Filtration Filtration is essentially putting wine through a sieve. It’s done to remove lees quickly and makes the final wine clear and adds to its stability. In natural wines, filtration is avoided because it takes something away from the wine.

Fining Over time, deposits and haze develops in a bottle of wine. Fining uses egg whites, gelatin, bentonite clay or other products to clump wine constituents together so that they can be removed. It helps soften the mouthfeel of reds and clears out excess tannins. It also adds clarity and stability in wines. If your wine has gone through fining, it’s unlikely to be vegan.

Flor Flor is a film of yeast that forms on the top of a wine in barrel when specific conditions are met. The booze in the barrel needs to be between 14.5% and 15.5% and is sensitive to humidity and temperature. It’s wine’s natural way of protecting itself from oxygen and imparts a salty, nutty character to wines. This is most common sherries and Vin Jaune.

Flabby When a wine lacks shape in your mouth and is missing balanced acidity; think about a meal that just falls flat when you taste it, because of a lack of cohesion of salt/fat/acid content meaning everything feels a bit meh.


Leesy When yeast has finished converting sugar to alcohol, it dies and kicks back in the bottom of the fermentation vessel as sediment. This sediment is called lees. Winemakers can rack wine (lol) to get rid of lees, but the lees can also be left there to give wines a distinctive richness and a softer mouthfeel. They impart flavours of nuts, honey and give wines that Bread Top milk bun sort of sweetness (pretty important in sparkling wines and sherries!). If a winemaker does “lees stirring” it means that they’re actively trying to get all the juice in contact with the lees and get more of deez nuts. Whether or not they’re stirred, lees are an important part of ageing wine and prevents exposure to oxygen.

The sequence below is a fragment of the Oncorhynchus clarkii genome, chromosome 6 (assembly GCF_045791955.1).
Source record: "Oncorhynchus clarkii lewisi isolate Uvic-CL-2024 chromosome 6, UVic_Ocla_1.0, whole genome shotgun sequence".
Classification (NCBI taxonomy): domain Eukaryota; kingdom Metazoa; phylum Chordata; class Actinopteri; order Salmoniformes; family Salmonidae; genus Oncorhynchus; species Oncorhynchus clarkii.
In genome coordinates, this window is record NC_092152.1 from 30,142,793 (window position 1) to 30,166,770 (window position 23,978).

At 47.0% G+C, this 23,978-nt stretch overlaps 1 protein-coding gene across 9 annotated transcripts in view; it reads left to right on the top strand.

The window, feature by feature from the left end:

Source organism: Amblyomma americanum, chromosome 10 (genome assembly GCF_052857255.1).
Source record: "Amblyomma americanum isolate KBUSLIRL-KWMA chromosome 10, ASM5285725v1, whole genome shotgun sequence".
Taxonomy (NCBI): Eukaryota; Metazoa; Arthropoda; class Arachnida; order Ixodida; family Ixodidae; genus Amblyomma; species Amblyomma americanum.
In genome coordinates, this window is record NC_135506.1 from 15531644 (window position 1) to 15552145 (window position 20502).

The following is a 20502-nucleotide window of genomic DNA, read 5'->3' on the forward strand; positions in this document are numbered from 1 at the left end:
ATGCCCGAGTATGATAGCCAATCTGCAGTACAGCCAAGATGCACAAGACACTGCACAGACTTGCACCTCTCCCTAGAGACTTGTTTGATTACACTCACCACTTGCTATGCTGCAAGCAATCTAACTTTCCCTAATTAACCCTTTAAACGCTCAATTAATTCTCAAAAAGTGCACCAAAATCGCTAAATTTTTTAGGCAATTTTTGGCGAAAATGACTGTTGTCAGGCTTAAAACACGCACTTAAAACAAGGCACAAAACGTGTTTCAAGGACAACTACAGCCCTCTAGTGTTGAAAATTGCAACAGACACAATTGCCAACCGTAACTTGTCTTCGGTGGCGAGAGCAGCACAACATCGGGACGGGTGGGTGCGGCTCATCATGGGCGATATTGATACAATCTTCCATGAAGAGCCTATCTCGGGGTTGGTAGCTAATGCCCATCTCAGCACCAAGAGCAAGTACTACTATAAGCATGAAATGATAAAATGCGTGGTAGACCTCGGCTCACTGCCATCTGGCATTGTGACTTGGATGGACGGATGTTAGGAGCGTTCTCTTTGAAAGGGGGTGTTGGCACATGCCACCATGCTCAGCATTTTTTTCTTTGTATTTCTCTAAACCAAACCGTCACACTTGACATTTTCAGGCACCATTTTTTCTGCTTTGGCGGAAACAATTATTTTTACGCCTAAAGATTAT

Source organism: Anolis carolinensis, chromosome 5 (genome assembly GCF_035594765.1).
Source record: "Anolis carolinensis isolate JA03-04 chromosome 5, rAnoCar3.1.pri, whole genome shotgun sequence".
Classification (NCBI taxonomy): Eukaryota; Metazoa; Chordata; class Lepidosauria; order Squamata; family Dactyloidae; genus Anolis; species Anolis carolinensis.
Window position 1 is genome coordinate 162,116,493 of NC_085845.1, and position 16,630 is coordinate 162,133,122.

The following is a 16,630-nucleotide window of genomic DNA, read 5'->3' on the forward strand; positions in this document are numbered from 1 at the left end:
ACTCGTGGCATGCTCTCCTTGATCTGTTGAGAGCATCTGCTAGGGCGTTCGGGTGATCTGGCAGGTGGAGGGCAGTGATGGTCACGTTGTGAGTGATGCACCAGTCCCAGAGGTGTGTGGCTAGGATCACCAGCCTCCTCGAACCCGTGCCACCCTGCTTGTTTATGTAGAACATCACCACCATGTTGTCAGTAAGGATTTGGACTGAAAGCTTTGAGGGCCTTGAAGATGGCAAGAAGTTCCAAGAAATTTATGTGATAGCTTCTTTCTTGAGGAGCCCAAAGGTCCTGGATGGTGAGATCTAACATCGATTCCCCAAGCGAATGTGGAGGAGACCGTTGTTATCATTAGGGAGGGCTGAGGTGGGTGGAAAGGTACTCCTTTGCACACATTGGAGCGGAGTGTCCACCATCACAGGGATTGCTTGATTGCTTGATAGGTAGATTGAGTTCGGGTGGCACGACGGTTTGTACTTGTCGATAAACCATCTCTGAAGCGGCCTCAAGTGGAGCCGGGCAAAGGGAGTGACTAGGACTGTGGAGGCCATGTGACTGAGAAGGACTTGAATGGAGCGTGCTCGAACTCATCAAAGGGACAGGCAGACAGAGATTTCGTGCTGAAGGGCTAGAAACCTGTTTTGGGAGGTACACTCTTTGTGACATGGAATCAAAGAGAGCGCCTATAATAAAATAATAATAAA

Length The journey of the wine in your mouth. Sounds wanky, we know, but think of it like the wine’s ability to lurk in your mouth beyond that first sip.


Malo Malo is more cool wine slang for ‘malolactic fermentation’. There isn’t a not science-y way to explain this but it’s just when malic acid turns into lactic acid in the fermentation process. In wine, this looks like sharper acid (think green apples, and cut grass) into softer acid (think butter, cream, milk). This is what your mum means when she wants a buttery chardonnay. Wines can go through full malo (rich, big boiz), partial, or no malo (leaner, crisper hunnies). Pretty much all red wines go through malo whereas in white wines, it’s a stylistic choice.


Mouse is what it sounds like. It’s wine that tastes like a mouse’s cage. It’s wee and soiled paper/ straw. Around 30% of people can’t taste mousiness because it involves the composition of your saliva (ew) but IYKYK. You won’t be able to smell it and it’s been proven to get worse with more air, so if you detect it early your glass - drink that shit quick!


Native, Wild, Spontaneous & Ambient Ferment If someone was to write a recipe for how to make wine, yeast is the second most important thing after grapes. You can buy packet yeast like the packet yeast you use for focaccia (S/O to Samin Nosrat) or you can use the yeasts that naturally form on the outside of your grapes in the vineyard like the sourdough starter you’ve been neglecting. Packet yeast is more reliable and makes wine taste like you’d expect, whereas the use of native yeasts are less predictable and depend on what’s going on around the vine. A wild ferment means that you’re letting wine ferment nAtuRaLlY with the yeasts that are native to the vineyard. Packet yeast was captured in the wild once upon a time, and then simply frozen.